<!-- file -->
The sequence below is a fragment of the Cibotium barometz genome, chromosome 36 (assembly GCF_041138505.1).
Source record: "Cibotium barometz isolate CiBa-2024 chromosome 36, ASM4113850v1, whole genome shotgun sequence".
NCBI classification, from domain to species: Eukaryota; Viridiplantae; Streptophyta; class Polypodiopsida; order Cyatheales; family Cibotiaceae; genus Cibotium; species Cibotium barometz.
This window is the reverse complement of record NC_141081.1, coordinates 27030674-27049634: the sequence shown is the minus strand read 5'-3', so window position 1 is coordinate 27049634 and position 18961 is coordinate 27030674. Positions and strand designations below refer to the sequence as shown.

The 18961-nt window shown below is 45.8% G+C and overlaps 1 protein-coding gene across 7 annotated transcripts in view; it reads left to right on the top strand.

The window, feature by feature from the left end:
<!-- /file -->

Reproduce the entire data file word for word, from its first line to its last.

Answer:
The sequence below is a fragment of the Cibotium barometz genome, chromosome 36 (assembly GCF_041138505.1).
Source record: "Cibotium barometz isolate CiBa-2024 chromosome 36, ASM4113850v1, whole genome shotgun sequence".
NCBI classification, from domain to species: Eukaryota; Viridiplantae; Streptophyta; class Polypodiopsida; order Cyatheales; family Cibotiaceae; genus Cibotium; species Cibotium barometz.
This window is the reverse complement of record NC_141081.1, coordinates 27030674-27049634: the sequence shown is the minus strand read 5'-3', so window position 1 is coordinate 27049634 and position 18961 is coordinate 27030674. Positions and strand designations below refer to the sequence as shown.

The 18961-nt window shown below is 45.8% G+C and overlaps 1 protein-coding gene across 7 annotated transcripts in view; it reads left to right on the top strand.

The window, feature by feature from the left end: